County Executive Charles I. Ecker vetoed the County Council's redistricting plan Friday, saying it unnecessarily divides communities, hastoo wide a range of population between districts and is not compact enough.
Ecker also vetoed a council bill creating a spending affordability committee to deal with the fiscal 1993 budget. He called thebill too restrictive, but said he has established by executive ordera spending affordability committee to deal with the fiscal 1993 budget.
Council Chairman C. Vernon Gray, D-3rd, said he was appalled by both vetoes -- the first by an executive since Gray cast his first vote on the council in December 1982.
The redistricting veto is "nothing more than a crass, selfish act for partisan political reasons," Gray said. "I am dumbfounded for the executive to say it's legal, but not fair. I think the plan is fair. The good-guy image has long worn off his face."
Gray said he would not seek to overturn Ecker's veto unless he has the votes. Four of the five council members must voteto override a veto. Thus far, council redistricting votes have followed party lines, with the Democrats having their way with the Republicans, 3-2.
By law, votes to overturn vetoes must come in the legislative session immediately following the veto. The council will hold a special legislative session tomorrow night.
Because Democrat Shane Pendergrass, D-1st, is not expected to attend tomorrow night's meeting, Gray would like to postpone the vote until the next regularly scheduled meeting, Dec. 2. He said he will review the county charter to determine whether the veto rule applies to every legislative meeting or only to regularly scheduled ones.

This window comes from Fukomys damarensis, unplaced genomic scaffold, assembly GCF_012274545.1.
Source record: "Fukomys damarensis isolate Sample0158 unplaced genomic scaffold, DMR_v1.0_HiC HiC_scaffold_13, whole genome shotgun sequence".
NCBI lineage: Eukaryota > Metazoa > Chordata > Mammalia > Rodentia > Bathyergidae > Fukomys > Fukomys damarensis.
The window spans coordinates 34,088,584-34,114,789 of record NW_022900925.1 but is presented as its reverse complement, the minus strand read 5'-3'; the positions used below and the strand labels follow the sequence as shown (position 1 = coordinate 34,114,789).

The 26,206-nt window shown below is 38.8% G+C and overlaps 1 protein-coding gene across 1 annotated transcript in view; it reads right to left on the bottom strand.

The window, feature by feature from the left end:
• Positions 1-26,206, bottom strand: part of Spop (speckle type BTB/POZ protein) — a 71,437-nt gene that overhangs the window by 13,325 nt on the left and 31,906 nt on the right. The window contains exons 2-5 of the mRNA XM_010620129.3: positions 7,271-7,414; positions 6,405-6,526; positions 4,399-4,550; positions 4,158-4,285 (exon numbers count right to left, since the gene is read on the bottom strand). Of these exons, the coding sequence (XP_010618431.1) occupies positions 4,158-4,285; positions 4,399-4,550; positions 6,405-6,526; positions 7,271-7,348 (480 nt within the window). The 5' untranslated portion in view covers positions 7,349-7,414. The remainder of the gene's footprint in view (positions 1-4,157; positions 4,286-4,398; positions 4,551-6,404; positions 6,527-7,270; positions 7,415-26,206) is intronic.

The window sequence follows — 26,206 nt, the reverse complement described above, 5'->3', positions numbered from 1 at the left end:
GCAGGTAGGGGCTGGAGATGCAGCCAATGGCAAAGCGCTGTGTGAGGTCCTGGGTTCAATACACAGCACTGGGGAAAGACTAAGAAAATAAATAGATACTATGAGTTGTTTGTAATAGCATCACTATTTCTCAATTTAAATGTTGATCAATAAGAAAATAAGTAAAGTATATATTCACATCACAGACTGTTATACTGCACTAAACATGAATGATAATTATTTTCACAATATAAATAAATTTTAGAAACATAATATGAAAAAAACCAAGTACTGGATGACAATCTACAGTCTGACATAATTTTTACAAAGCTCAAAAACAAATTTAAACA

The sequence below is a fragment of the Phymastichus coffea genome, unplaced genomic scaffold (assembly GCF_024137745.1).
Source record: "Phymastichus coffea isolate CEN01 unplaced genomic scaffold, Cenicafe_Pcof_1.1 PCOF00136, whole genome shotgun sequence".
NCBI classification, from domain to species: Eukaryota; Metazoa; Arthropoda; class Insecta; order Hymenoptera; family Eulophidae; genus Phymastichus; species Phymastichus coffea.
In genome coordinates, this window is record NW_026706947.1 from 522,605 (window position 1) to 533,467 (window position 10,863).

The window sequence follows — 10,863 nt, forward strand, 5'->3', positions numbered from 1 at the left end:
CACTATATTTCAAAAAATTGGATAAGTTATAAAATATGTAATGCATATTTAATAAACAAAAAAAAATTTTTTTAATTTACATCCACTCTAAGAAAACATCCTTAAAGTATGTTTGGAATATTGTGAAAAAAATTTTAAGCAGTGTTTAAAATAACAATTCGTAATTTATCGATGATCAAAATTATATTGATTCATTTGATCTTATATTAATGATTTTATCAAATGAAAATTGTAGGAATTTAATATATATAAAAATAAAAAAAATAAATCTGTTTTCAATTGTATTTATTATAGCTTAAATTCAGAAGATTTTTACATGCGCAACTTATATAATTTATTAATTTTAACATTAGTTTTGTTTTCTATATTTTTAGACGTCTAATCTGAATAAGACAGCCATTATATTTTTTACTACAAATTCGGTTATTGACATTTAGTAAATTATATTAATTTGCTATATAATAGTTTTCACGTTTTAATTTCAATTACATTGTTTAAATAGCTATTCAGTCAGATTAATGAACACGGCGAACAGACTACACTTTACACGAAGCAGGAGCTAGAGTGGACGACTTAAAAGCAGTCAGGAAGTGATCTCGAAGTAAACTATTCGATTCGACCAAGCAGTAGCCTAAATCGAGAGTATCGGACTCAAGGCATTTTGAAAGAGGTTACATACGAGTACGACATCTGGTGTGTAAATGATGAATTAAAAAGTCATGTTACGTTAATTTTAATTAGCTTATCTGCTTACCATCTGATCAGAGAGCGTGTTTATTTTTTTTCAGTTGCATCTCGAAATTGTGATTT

The question could become moot, because Gray plans to call for a Dec. 2 vote on a council resolution identical to the redistricting bill. Only three votes are neededto pass resolutions, which cannot be vetoed.
Ecker, in a three-page cover letter to Gray, said politics was not a factor in his veto.
"Redistricting to me is neither . . . political expediency" nor "doing what is minimally required," Ecker said. "The issue is one of fundamental fairness based on good planning."
The council redistricting plan "may well be a legally supportable document," Ecker wrote Gray, "but it is not a fair document for three reasons."
His first objection, Ecker said, is that the plan divides north Laurel, Dorsey Search, McAlpine and Fulton "when such divisions are not necessary."
Secondly, the 8.35 percent population deviation between the most- and least-populous districts, while legal, is too great, Ecker believes. The plan makes new District 1 -- Ellicott City and Elkridge -- toolarge, he said, because it is one of the county's fastest-growing areas. It could be 30 percent larger than District 4 -- west Columbia -- by the year 2000, he said.
Ecker's third objection is that District 5 -- rural western Howard County -- already the county's largest geographically, has been overly enlarged. "At best, this is a cumbersome district," Ecker said. "At worst, it violates the charter requirement for compactness."
The aim of his veto, Ecker said, is "to encourage participants in the redistricting process to renew their goal of establishing district lines that provide protection against the dilution of voting power and the disruption of communities with common interests."
Ecker pledged Gray his cooperation and participation, saying in the letter, "By working together, our goals can be obtained."
Gray would have none of it.
"If he had said he was vetoing the bill because it violated constitutional requirements to maintain population equality and not to dilute minority voting strength, I could understand it," Gray said.
"But this was for no reason other than partisan politics. It is an unfortunate thing, because it will affect (the council on) other things he is going to try to do in other areas. The handwriting is on the wall."
Gray said he was befuddled by the spending affordability committee veto and will seek to overrideit as well.